Lucy idly strode through the grove. The weather was overcast as always, but the greenery and air felt like Spring. Madame, we must return to the castle at once, said the heavily armored knight that was trailing behind her.

“Why must we go now? It is so pleasant out this evening”, Lucy said halfheartedly.

It is almost nightfall, and there are terrible beasts that roam about after dark. Lucy glanced into a bush off the side of the path and saw it was teeming with thousands of large gristly eyes staring back at her from the shadows. Lucy shuddered, then looked up to the evening sky for a few moments. With new composure she continued walking through the grove.

The knight dashed in front of her and stopped, standing in her way with his arms outstretched as if ready for an embrace or tackle. You must return now, Madame, you don’t understand how important this is! Lucy shut her eyes and shook her head annoyedly.

“There are worse beasts in that castle, you know, she muttered.

The knight looked at her. Yes, yes there are. But those are beasts that you must confront, it is of the utmost importance to the kingdom and all its people that you. Lucy suddenly shoved the knight aside and bolted down the path. The knight looked after her as she disappeared into the thickets, and his eyes faded.

Lucy ran and ran frantically by muscular spasms in her legs that she could not stop. But eventually exhaustion took her, and she fell lopsidedly to the ground. The dirt was soft and warm, and she began to bask and roll around in its comfort. Then she refocused her eyes, finding a familiar castle above her. Lucy wearily rose to her feet and began to walk along the tall, stony cold castle walls. She reached out her hand and scratched it across the surface of the wall’s rough surface. She could feel intricate fossils with which the wall was embossed — each giant stone was covered in colorful spirals and spikes so small she could barely see them. Eventually she felt a break in the surface. She was at the entrance.

Lucy timidly walked through the tall slit in the wall that was the entrance corridor. It was very dark in the middle part of the entrance, and by the time she got to the other end the only light left was moonlight. The streets of the castle’s inner keep were empty, and all windows and doors to the neighborly dwellings had been removed so there was no one in sight. Lucy slowly walked the perimeter of the castle, dreading with every moment her duty to do what she must that night.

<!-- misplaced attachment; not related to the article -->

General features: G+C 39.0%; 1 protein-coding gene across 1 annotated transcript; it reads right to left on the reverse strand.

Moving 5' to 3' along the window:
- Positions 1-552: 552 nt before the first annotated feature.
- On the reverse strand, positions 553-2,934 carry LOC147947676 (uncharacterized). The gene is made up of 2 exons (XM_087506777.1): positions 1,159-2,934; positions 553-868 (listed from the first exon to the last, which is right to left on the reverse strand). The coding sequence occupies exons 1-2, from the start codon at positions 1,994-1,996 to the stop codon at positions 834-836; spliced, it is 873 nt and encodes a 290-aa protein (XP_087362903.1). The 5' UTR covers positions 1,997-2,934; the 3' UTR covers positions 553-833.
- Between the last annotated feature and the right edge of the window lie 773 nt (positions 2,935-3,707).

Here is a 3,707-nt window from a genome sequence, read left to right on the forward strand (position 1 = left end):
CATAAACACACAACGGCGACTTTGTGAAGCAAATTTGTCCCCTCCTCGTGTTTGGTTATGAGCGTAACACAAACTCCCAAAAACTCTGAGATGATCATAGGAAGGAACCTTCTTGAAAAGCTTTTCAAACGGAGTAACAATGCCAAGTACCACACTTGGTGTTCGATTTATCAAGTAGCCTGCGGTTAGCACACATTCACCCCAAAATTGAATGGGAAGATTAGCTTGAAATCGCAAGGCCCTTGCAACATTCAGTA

After traversing the empty courtyard, she had arrived at the inner tower. She opened its small wooden door and shuffled inside. The carpeted spiral steps extended her vision around the winding corner, so as she climbed them it felt like she was staying in place, or even going backwards. Her eyes felt sleepy, and her eyelids kept drooping, sometimes so low they started to slip inside her eye socket to wrap around. Finally she made it to the top floor. Looking out the tower window, she could see she was much higher than the clouds, and the moon in the sky looked so big and crisply detailed that it was almost within reach.

A single figure across from her on the tower drew her attention. His face was hard to discern as it loomed above her. The figure stepped toward her, standing in the center of the tower’s platform. Lucy, are you there? If you can hear me, blink your eyes. Don’t try to move. Lucy glared at the figure.

“Why do you want me here? Why must I blink my eyes?” Lucy asked of the figure.

The figure said nothing in response — instead he started pacing back and forth between the tower parapets. A gust of wind picked up, like the inside of a vacuum. The air felt thinner and colder and harder. The figure tumbled over the edge of the tower, and the moon seemed to sway in the current. Lucy ducked down and held on to the wooden boards of the tower’s platform. She was short of breath from shock and the air being drained away in such a flurry. The moon rocked closer on a pendulum-like collision course with the tower. Lucy crawled towards the downward stairs, climbed across the boards as if they were vertical. But her grip was weak, and the vacuum was too strong.